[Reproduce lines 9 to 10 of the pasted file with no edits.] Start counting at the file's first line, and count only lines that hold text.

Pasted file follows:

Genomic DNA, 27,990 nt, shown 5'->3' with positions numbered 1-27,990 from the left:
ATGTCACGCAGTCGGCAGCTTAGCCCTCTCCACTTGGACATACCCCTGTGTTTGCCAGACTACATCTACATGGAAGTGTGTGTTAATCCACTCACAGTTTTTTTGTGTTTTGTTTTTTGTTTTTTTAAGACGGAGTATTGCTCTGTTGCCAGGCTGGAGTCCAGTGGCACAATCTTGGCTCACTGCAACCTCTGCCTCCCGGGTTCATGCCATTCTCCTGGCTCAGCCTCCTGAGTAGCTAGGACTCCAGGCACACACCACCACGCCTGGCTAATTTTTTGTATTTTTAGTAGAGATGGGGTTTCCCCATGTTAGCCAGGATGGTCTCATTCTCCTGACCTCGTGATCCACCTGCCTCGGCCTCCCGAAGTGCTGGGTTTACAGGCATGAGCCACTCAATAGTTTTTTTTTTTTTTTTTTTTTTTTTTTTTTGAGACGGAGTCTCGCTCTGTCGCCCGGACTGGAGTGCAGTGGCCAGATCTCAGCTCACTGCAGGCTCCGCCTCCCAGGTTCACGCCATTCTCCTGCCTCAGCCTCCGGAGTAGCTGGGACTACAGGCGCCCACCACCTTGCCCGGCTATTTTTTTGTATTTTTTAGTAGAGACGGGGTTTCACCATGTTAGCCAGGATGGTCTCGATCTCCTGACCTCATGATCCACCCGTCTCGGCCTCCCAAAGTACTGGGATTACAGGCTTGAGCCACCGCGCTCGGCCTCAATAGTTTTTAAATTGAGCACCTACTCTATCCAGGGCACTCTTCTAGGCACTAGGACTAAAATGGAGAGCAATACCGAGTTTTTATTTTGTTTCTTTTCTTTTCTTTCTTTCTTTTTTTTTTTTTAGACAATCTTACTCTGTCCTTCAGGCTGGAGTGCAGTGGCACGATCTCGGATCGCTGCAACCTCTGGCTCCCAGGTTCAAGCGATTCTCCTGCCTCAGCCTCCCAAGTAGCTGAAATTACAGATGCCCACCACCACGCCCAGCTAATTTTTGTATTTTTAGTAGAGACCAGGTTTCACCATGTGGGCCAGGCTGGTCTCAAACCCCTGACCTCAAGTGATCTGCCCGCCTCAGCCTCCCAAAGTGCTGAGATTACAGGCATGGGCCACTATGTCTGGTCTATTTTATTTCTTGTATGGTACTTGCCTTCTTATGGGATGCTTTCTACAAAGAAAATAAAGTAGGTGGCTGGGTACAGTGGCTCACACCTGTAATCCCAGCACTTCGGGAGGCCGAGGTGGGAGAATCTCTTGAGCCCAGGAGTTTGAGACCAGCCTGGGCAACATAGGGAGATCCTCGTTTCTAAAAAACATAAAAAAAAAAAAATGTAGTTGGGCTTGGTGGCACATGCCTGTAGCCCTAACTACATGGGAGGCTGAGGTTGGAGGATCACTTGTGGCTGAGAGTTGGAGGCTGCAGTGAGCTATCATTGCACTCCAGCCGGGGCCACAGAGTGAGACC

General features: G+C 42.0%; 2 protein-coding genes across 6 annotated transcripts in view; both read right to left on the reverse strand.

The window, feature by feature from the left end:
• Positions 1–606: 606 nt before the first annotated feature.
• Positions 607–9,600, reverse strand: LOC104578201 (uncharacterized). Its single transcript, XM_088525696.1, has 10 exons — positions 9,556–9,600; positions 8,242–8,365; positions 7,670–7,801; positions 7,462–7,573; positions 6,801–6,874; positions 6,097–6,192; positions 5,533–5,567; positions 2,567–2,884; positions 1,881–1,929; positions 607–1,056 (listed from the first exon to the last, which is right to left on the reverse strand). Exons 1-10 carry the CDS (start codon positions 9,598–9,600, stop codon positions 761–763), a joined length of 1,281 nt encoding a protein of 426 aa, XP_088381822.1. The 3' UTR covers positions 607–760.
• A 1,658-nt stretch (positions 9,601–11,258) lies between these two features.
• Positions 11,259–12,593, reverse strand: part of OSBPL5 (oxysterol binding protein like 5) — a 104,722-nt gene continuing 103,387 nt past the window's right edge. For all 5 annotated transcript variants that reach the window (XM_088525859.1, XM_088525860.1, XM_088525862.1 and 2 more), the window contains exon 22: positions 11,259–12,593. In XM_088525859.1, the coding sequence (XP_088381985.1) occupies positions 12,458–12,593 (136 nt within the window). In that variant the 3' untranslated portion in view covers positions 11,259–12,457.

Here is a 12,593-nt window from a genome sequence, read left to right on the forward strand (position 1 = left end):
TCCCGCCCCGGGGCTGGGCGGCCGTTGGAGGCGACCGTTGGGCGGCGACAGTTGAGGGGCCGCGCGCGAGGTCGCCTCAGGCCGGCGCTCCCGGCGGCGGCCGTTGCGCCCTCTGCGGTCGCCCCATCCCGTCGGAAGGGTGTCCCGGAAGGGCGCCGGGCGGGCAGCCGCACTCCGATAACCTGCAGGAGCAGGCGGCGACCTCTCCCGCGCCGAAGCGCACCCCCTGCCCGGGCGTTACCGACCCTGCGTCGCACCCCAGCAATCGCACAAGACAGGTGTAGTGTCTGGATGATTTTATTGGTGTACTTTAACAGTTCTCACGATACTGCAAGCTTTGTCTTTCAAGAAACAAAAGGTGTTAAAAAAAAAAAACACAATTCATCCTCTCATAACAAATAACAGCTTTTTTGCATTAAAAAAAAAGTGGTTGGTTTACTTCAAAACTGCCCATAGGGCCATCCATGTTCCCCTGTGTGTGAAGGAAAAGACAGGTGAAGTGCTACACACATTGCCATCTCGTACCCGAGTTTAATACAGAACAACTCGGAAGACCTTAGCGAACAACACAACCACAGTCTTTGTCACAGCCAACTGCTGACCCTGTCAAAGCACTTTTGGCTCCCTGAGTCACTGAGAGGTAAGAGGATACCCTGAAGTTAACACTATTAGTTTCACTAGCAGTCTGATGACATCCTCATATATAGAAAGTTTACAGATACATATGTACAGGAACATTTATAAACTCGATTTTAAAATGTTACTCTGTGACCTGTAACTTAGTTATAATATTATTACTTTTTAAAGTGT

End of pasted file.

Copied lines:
Here is a 12,593-nt window from a genome sequence, read left to right on the forward strand (position 1 = left end):
TCCCGCCCCGGGGCTGGGCGGCCGTTGGAGGCGACCGTTGGGCGGCGACAGTTGAGGGGCCGCGCGCGAGGTCGCCTCAGGCCGGCGCTCCCGGCGGCGGCCGTTGCGCCCTCTGCGGTCGCCCCATCCCGTCGGAAGGGTGTCCCGGAAGGGCGCCGGGCGGGCAGCCGCACTCCGATAACCTGCAGGAGCAGGCGGCGACCTCTCCCGCGCCGAAGCGCACCCCCTGCCCGGGCGTTACCGACCCTGCGTCGCACCCCAGCAATCGCACAAGACAGGTGTAGTGTCTGGATGATTTTATTGGTGTACTTTAACAGTTCTCACGATACTGCAAGCTTTGTCTTTCAAGAAACAAAAGGTGTTAAAAAAAAAAAACACAATTCATCCTCTCATAACAAATAACAGCTTTTTTGCATTAAAAAAAAAGTGGTTGGTTTACTTCAAAACTGCCCATAGGGCCATCCATGTTCCCCTGTGTGTGAAGGAAAAGACAGGTGAAGTGCTACACACATTGCCATCTCGTACCCGAGTTTAATACAGAACAACTCGGAAGACCTTAGCGAACAACACAACCACAGTCTTTGTCACAGCCAACTGCTGACCCTGTCAAAGCACTTTTGGCTCCCTGAGTCACTGAGAGGTAAGAGGATACCCTGAAGTTAACACTATTAGTTTCACTAGCAGTCTGATGACATCCTCATATATAGAAAGTTTACAGATACATATGTACAGGAACATTTATAAACTCGATTTTAAAATGTTACTCTGTGACCTGTAACTTAGTTATAATATTATTACTTTTTAAAGTGT